Until the beginning of the 80’s, the Chilean wineries were damp and rather dark places, with a very particular aroma. If I think about what might have drawn my initial attention to the wine world as a child (at the age of 8 I evidently didn’t drink wine…), it was partly the regular visits we used to pay with my father to the traditional Maipo wineries to stroll and shop.
You could find big wooden casks, brass valves, irrigation ditches filled with pipes where the wine was cooled down during harvest, high ceilings with skylight windows to keep the cellar’s sheds fresh… But I don’t recall having ever seen a barrique. Only casks and big vats made of raulí (a native Chilean tree).
By the mid-80’s, and with the arrival of stainless steel, that world began to be dismantled, turned either into furniture or wooden sleepers, or simply burned down. The shiny and aseptic steel had arrived, complemented by cooling systems. No more bronze, welcome the reductions in the wines; but also the much-appreciated fruity aromas and the young greenish-yellow whites. The ditches were covered and the vats started wearing jackets. As it usually happens with revolutionary changes, things went a little bit overboard. So when the barrels arrived, they also brought with them a trend towards more concentrated and mature red wines with a higher wood/wine ratio.
About 15 years ago, at Viña Morandé we resumed the use of foudres for aging our Gran Reserva wines. Only this time they were made of French oak. We thus managed to age the wines by means of a natural process that favors the precipitation of unstable substances, mainly color, tartaric acid and tannins. The pores of the wood also allow micro-oxygenation to take place. This process sets the color and generates larger tannin molecules, producing a softer and rounder feeling on the palate. Finally, the wood bestows the wine with “softened” tannins that come from its toasting process, and with other aromatic components, mainly acids that remind of coffee, cloves and vanilla or toffee.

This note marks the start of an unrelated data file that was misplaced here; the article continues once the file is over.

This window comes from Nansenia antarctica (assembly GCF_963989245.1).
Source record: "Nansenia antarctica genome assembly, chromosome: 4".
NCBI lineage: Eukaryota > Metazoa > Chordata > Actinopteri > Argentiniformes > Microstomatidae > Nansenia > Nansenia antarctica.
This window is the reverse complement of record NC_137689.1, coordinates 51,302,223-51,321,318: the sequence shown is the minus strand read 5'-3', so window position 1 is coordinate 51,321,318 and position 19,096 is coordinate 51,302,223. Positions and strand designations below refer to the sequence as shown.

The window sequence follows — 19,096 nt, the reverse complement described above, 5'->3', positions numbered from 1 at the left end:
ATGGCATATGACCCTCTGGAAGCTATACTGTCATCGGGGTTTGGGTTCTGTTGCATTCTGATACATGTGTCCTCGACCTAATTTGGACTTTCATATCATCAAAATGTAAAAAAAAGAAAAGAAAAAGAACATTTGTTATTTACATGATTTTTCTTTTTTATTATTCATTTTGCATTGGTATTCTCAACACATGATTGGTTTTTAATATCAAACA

When compared with what happens within barriques, foudres have the enormous virtue of generating a more slowly whirl of combinations since their wood/wine ratio is much lower.
They are, then, a piece of tradition that returns after almost disappearing. Foudres allow us to play and offer more options when it comes to creating a wine that intends to reveal its terroir more clearly.
* Pipa was the name given in Chile to big wooden casks where wine used to be aged before the introduction of barriques. Hence the name pipeño.
Winemaker at Viña Morandé